Username and password information should not be included in a configuration file or a properties file in plaintext as this will allow anyone who can read the file access to the resource. If possible, encrypt this information and avoid CWE-260 and CWE-13.

+ Observed Examples
ReferenceDescription
Web app allows remote attackers to change the passwords of arbitrary users without providing the original password, and possibly perform other unauthorized actions.
Web application password change utility doesn't check the original password.
product authentication succeeds if user-provided MD5 hash matches the hash in its database; this can be subjected to replay attacks.
chain: product generates predictable MD5 hashes using a constant value combined with username, allowing authentication bypass.
+ Potential Mitigations

Phase: Architecture and Design

Use an appropriate security mechanism to protect the credentials.

Phase: Architecture and Design

Make appropriate use of cryptography to protect the credentials.

Phase: Implementation

Use industry standards to protect the credentials (e.g. LDAP, keystore, etc.).

+ Relationships
NatureTypeIDNameView(s) this relationship pertains toView(s)
ChildOfCategoryCategory255Credentials Management
Development Concepts (primary)699
ChildOfWeakness ClassWeakness Class287Improper Authentication
Research Concepts (primary)1000
ChildOfWeakness ClassWeakness Class668Exposure of Resource to Wrong Sphere
Research Concepts1000
ChildOfCategoryCategory718OWASP Top Ten 2007 Category A7 - Broken Authentication and Session Management
Weaknesses in OWASP Top Ten (2007) (primary)629
ChildOfCategoryCategory724OWASP Top Ten 2004 Category A3 - Broken Authentication and Session Management
Weaknesses in OWASP Top Ten (2004) (primary)711
ChildOfCategoryCategory895SFP Cluster: Information Leak
Software Fault Pattern (SFP) Clusters (primary)888
ChildOfCategoryCategory930OWASP Top Ten 2013 Category A2 - Broken Authentication and Session Management
Weaknesses in OWASP Top Ten (2013) (primary)928
ParentOfWeakness VariantWeakness Variant256Plaintext Storage of a Password
Development Concepts (primary)699
Research Concepts (primary)1000
ParentOfWeakness BaseWeakness Base257Storing Passwords in a Recoverable Format
Development Concepts (primary)699
Research Concepts (primary)1000
ParentOfWeakness VariantWeakness Variant260Password in Configuration File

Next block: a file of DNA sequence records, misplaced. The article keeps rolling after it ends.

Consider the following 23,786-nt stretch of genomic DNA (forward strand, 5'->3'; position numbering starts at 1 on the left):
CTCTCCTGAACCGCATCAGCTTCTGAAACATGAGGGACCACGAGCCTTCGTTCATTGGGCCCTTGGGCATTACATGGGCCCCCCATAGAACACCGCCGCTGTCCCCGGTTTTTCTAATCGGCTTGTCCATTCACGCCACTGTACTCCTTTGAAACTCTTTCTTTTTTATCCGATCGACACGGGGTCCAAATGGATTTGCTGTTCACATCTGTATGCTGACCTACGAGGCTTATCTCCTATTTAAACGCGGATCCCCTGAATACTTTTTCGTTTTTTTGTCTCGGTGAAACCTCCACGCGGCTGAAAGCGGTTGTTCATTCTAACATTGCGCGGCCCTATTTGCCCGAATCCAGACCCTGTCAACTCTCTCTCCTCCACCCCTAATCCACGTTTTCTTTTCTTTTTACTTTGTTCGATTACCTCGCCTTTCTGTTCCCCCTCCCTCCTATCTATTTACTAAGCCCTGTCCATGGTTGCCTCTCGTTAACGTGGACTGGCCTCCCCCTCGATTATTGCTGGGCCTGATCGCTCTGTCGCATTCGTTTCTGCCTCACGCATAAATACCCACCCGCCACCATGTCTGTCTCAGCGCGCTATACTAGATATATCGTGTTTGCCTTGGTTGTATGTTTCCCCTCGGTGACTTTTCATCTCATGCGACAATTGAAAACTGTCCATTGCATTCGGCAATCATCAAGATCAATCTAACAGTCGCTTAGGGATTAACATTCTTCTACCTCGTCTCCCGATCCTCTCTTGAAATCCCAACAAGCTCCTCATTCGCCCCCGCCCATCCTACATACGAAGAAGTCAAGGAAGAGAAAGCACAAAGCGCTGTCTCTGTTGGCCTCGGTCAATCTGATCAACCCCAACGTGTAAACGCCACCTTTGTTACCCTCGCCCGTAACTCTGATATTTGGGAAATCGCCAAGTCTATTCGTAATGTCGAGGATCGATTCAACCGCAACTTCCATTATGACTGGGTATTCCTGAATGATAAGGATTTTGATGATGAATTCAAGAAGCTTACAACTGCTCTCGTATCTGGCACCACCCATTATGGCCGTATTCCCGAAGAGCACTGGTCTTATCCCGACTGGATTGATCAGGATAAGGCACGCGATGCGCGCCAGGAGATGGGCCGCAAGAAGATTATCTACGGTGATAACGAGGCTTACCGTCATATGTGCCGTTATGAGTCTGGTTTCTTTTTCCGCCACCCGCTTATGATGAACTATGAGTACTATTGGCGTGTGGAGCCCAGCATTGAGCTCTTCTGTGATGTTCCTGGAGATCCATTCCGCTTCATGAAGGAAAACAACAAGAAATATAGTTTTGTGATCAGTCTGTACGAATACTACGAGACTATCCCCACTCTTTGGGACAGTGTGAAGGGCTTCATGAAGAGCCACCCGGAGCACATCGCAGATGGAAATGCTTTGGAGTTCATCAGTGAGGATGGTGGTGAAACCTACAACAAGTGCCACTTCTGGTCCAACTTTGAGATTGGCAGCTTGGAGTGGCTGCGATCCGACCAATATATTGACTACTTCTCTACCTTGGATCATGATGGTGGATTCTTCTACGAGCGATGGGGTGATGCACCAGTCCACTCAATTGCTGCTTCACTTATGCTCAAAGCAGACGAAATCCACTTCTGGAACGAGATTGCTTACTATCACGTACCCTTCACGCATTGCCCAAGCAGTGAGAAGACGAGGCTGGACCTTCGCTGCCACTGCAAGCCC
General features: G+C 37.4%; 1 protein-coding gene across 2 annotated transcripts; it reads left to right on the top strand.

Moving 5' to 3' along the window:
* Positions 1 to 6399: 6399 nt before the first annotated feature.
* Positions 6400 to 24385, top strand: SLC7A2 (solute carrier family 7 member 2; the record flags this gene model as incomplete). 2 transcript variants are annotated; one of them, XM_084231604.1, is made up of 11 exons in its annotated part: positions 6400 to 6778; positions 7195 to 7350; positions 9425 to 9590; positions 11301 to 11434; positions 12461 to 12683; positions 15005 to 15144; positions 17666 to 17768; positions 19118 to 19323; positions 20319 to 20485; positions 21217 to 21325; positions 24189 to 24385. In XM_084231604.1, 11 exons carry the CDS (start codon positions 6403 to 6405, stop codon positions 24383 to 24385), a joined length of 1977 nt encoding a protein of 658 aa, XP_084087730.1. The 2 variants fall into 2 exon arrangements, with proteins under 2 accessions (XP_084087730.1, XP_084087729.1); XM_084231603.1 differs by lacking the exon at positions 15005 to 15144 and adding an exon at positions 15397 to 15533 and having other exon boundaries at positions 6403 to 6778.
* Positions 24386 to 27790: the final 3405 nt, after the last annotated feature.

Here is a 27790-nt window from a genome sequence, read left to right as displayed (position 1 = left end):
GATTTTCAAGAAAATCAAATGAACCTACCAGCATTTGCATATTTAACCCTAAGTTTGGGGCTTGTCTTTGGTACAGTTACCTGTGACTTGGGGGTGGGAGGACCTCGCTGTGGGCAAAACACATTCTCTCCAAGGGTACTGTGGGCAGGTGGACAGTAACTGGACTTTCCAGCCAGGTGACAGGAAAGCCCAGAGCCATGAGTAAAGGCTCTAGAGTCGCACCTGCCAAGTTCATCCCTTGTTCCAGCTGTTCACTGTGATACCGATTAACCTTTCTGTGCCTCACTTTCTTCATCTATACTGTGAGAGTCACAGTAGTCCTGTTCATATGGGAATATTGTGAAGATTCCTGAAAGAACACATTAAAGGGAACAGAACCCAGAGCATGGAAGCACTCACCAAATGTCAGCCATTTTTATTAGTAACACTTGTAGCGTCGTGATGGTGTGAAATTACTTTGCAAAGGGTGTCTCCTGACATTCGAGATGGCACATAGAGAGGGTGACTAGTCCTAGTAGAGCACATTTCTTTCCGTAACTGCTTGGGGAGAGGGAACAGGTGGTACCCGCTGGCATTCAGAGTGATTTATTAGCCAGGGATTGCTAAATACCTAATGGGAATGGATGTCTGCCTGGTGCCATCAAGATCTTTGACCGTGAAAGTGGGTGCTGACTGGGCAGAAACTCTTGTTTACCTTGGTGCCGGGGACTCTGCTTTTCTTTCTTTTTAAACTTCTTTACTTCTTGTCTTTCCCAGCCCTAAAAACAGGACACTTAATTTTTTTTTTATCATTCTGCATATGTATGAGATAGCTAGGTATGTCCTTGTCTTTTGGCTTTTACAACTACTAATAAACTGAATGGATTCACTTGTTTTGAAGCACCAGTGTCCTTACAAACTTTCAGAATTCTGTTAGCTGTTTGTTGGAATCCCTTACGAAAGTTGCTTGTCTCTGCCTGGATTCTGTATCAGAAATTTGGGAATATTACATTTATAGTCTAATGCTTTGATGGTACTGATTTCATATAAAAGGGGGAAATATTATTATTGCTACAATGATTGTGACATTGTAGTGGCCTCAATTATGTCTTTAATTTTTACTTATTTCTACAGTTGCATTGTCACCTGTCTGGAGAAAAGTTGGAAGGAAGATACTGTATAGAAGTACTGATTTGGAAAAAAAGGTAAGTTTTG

Development Concepts (primary)699
Research Concepts (primary)1000
ParentOfWeakness VariantWeakness Variant523Unprotected Transport of Credentials
Development Concepts (primary)699
Research Concepts (primary)1000
ParentOfWeakness VariantWeakness Variant549Missing Password Field Masking
Research Concepts (primary)1000
ParentOfWeakness VariantWeakness Variant555J2EE Misconfiguration: Plaintext Password in Configuration File
Research Concepts (primary)1000
MemberOfViewView884CWE Cross-section
CWE Cross-section (primary)884
+ Taxonomy Mappings
Mapped Taxonomy NameNode IDFitMapped Node Name
Anonymous Tool Vendor (under NDA)
OWASP Top Ten 2007A7Broken Authentication and Session Management
OWASP Top Ten 2004A3Broken Authentication and Session Management
+ References
[REF-17] Michael Howard, David LeBlanc and John Viega. "24 Deadly Sins of Software Security". "Sin 19: Use of Weak Password-Based Systems." Page 279. McGraw-Hill. 2010.
+ Content History
Submissions
Submission DateSubmitterOrganizationSource
Externally Mined
Modifications
Modification DateModifierOrganizationSource
2008-07-01CigitalExternal
updated Potential_Mitigations, Time_of_Introduction
2008-09-08MITREInternal
updated Relationships, Other_Notes, Taxonomy_Mappings
2009-05-27MITREInternal
updated Related_Attack_Patterns
2011-03-29MITREInternal
updated Relationships
2011-06-01MITREInternal
updated Common_Consequences
2012-05-11MITREInternal
updated Common_Consequences, Demonstrative_Examples, Observed_Examples, References, Related_Attack_Patterns, Relationships
2012-10-30MITREInternal
updated Demonstrative_Examples, Potential_Mitigations
2014-06-23MITREInternal
updated Other_Notes, Relationships
Page Last Updated: June 23, 2014